Do you think the present style of commentary should change?
We have been seeing a lot of changes taking place in sports over the years. This World Cup will be etched in the history because of the introduction of video assistant referee (VAR). When sports administrators are ready to apply modern technical innovations in the game, the commentators should also change their old ways. I think an element of entertainment will make commentary more appealing to the people.
How do you rate the present World Cup compared to the previous editions?
The level of competition is definitely high in 2018. Every team is performing very well. I am sure the spectators will be able to see the best of football in the coming days. Apart from this, the current edition will also be memorable because this may be the last World Cup in which the three greats Ronaldo, Lionel Messi and Neymar are participating. It’s a golden opportunity for football fans to see the trio in action.
Do you think Malayalam is an easy medium of language for commentary?
It is not the speciality of the language. I am able to do well in Malayalam because it is my mother tongue. It will be same with other commentators when they do the commentary in their mother tongue. We are able to express our thoughts and feelings better in the mother tongue. However, the commentary depends upon how you use the language. I am able to pack emotions into my commentary because I love the language as I love my mother. I think the emotions will naturally come when one treats their mother tongue as they treat their mother. I speak only my mother tongue wherever I go. If I am elected as an MP, I will speak only Malayalam in the Parliament. It’s this abiding love for my mother tongue that has made my commentary powerful.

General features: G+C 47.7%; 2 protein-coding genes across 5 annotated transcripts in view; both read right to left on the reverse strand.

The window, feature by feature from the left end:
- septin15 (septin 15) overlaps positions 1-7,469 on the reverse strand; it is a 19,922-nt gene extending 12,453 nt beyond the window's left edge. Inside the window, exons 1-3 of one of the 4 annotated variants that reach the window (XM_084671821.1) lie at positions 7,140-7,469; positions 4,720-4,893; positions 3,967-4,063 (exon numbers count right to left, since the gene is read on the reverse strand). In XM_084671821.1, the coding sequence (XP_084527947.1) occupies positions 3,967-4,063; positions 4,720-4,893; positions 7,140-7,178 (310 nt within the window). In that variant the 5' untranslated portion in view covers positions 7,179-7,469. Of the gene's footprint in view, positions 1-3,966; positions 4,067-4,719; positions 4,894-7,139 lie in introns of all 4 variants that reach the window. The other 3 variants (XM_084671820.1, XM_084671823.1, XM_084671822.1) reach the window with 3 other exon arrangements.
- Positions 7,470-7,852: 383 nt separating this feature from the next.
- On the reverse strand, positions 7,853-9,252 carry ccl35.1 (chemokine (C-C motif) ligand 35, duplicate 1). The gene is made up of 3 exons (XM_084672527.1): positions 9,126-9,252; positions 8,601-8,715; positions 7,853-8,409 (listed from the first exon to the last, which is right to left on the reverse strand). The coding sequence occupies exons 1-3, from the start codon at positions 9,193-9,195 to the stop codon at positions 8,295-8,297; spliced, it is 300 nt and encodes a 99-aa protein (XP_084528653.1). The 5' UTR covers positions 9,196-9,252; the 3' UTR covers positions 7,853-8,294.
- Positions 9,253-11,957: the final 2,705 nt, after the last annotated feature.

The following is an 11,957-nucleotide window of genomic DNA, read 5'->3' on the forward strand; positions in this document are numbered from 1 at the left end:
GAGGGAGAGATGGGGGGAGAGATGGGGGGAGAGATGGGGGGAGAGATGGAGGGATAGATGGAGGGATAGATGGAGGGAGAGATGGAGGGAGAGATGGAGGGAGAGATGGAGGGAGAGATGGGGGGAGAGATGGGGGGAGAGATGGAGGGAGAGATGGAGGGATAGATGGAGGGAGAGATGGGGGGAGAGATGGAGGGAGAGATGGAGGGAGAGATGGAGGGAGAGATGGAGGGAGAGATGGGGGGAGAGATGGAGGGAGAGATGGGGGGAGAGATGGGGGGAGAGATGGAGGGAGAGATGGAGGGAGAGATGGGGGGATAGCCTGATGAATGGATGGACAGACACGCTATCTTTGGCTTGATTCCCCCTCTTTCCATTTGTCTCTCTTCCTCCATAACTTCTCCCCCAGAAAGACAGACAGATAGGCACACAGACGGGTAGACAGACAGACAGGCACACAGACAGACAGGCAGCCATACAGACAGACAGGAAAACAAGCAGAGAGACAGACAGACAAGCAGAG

How do you view Mahindra Group executive chairman, Anand Mahindra’s comment that your commentary in Malayalam had made the Hindi and English commentators sound tame?
He has emphasised my view that music and commentary don’t need a language. Mahindra sir didn’t understand what I said in Malayalam. Yet, he was able to enjoy my commentary. This is because of the emotional element in the commentary. Still, I consider his tweet as a big recognition for my language in the sports world. I have no words to express my thanks to him.
How are you able to pack emotions into your commentary?
It’s because of my involvement with the sports. I started my career as a sports journalist in the Malayalam daily Mathrubhumi in 1995, and remained focused on sports until I turned to commentary. I had covered all major sports events, including many national and international ones, while I was in Mathrubhumi. This gave me a strong platform to launch my career as a commentator.
Apart from football which other game you cover?
Football is my first love. But I can also cover cricket. In fact, I made my foray into television commentary with the Celebrity Cricket League involving film stars. I was selected to cover the ISL after I proved my potential as a commentator. I am looking forward to opportunities in the cricket. If I am called for the 2019 Cricket World Cup, I will accept the challenge.